In 1955, David Alexander and friends began constructing a road for their Land Rovers, so they could create a trade route between Himeville in KwaZulu-Natal and Mokhotlong in Lesotho. So the Mokhotlong Mountain Transport Company was created, and the Pass which it made famous. Sani Pass had at last been conquered by the wheel, and five years later the Mokhotlong Mountain Transport Company began running eight-ton 4x4 freight trucks up and down the pass, which was nowhere near as user-friendly as it is today........

Read the full article on our blog

Back to the top

Current News - Moshoeshoe's Day


On this day The 11 of March, the Basotho’s long lived heritage comes back life as we honour the former life of king Moshoeshoe I, the great leader and founder of our beautiful Basotho nation.  “Moshoeshoe’s Day” brings the whole nation together in all ten districts of Lesotho for a commemoration of our king on the day of his death (11-03-1870).

Statue of Moshoeshoe I, Maseru

During my primary school days, we would dress in our school uniforms and march as a group to the statue of Moshoeshoe I, which is mounted on a hill in down town, Maseru.  There we would listen to a number of speeches by the current King Letsie III, the Prime Minister Phakalitha Mosisili and other government officials. We would learn about our history and how the Basotho nation came to be through the wisdom of our late founder.Moshoeshoe Day celebrations

The King, the Prime Minister, other high ranking officials and army officers pay their respects to Moshoeshoe at a large statue on the top of the hill.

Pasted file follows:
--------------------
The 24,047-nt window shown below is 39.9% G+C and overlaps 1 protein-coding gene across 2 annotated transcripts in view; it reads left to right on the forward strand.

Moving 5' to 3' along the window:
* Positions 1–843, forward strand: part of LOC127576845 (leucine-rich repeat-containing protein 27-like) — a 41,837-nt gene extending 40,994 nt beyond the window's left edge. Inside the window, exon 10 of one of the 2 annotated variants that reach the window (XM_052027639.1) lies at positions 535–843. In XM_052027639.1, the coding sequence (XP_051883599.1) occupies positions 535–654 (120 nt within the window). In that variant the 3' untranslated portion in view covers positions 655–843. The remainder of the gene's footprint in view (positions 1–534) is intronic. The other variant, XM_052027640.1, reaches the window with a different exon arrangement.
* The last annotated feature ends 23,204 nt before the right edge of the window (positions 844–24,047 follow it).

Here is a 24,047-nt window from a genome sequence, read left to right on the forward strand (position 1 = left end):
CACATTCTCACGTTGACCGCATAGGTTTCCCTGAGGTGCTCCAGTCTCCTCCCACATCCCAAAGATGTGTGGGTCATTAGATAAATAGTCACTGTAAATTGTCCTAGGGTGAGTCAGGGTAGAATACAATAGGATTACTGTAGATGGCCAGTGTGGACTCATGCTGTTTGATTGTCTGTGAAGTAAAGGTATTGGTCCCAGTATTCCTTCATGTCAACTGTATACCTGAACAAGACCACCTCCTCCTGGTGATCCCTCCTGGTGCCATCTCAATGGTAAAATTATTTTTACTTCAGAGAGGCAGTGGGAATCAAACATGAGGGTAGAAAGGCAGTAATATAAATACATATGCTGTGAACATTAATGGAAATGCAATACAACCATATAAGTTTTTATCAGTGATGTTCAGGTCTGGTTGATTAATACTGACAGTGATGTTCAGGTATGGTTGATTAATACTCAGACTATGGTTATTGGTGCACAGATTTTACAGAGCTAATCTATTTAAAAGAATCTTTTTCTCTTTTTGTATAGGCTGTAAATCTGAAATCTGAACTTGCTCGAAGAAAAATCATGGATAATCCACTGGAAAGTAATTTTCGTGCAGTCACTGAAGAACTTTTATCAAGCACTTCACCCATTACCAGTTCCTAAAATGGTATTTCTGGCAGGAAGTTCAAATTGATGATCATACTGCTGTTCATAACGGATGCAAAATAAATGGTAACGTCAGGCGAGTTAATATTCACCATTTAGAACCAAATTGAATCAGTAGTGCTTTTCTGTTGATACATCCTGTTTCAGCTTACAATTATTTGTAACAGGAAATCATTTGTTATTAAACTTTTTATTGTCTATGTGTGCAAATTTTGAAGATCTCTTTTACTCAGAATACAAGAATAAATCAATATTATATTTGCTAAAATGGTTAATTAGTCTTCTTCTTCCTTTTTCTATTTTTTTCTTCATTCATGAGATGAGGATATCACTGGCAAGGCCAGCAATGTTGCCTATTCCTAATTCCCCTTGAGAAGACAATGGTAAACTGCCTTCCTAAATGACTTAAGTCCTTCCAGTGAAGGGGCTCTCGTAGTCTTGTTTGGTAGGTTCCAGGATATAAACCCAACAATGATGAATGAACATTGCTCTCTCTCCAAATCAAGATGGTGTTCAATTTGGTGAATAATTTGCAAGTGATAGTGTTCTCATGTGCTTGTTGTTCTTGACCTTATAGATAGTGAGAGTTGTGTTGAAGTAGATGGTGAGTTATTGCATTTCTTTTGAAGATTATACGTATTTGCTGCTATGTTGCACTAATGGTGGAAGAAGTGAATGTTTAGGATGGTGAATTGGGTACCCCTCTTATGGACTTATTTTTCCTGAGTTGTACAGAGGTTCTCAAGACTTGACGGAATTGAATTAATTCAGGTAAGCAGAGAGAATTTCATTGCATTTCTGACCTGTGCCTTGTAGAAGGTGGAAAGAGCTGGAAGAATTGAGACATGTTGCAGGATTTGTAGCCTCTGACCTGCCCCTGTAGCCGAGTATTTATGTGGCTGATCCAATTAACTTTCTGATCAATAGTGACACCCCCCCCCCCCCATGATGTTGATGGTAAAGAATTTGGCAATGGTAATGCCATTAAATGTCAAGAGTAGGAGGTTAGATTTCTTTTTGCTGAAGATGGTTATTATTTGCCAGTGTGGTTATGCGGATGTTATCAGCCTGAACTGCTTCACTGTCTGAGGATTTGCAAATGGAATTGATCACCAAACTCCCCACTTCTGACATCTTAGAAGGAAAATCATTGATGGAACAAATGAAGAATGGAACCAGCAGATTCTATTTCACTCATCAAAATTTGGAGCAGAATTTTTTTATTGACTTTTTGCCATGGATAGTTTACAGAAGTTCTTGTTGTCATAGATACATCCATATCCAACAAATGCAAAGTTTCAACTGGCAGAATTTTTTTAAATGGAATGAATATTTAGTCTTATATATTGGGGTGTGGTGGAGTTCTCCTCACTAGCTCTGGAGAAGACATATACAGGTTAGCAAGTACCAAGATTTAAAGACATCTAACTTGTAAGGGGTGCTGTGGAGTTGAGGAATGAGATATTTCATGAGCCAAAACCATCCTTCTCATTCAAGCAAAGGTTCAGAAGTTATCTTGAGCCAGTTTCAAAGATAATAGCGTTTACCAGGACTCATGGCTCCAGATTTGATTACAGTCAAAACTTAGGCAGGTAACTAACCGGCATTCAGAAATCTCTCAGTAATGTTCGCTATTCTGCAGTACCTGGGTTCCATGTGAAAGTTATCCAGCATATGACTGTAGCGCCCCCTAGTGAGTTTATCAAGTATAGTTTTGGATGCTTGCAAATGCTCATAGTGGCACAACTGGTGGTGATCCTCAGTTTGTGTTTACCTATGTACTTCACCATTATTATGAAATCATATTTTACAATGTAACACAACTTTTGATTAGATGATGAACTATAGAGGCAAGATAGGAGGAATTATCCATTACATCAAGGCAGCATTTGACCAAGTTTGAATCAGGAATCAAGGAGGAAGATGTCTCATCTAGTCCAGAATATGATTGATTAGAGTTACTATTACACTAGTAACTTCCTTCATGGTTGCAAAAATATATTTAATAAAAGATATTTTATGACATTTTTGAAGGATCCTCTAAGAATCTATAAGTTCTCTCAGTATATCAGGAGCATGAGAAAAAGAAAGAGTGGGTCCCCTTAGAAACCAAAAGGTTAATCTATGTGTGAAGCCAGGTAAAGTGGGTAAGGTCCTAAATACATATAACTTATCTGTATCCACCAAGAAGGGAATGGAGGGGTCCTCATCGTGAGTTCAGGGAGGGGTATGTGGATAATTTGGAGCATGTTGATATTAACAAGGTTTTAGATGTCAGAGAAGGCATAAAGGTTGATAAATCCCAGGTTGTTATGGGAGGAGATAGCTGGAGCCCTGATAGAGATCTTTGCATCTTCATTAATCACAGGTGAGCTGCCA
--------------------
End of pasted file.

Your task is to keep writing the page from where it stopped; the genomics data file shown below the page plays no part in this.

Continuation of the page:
When I got to high School, things were done a bit differently. Instead of visiting king Moshoeshoe’s statue, Moshoeshoe’s Day was more of a “sports day”. Secondary schools would compete in athletics at the Setsoto Stadium and we were of course, all there to cheer for our schools.

However from the interviews I had with some of the staff member here at Maliba Lodge I gathered that this was how they also celebrated this day in the schools outside of Maseru.

Daniel and Peter explain that it differs from the type of school one went to. For example Daniel said at the Angelical schools participated in athletics just like many other government schools. But Roman Catholic schools, which Peter attended, would go to a public hall with other Roman Catholic Schools and sing choir songs in alternation with educational speeches about king Moshoeshoe I.

The tradition still lives on and “his” legacy still lives on through the lives of the Basotho nation and the present day generations are proud to have had such a wise ruler.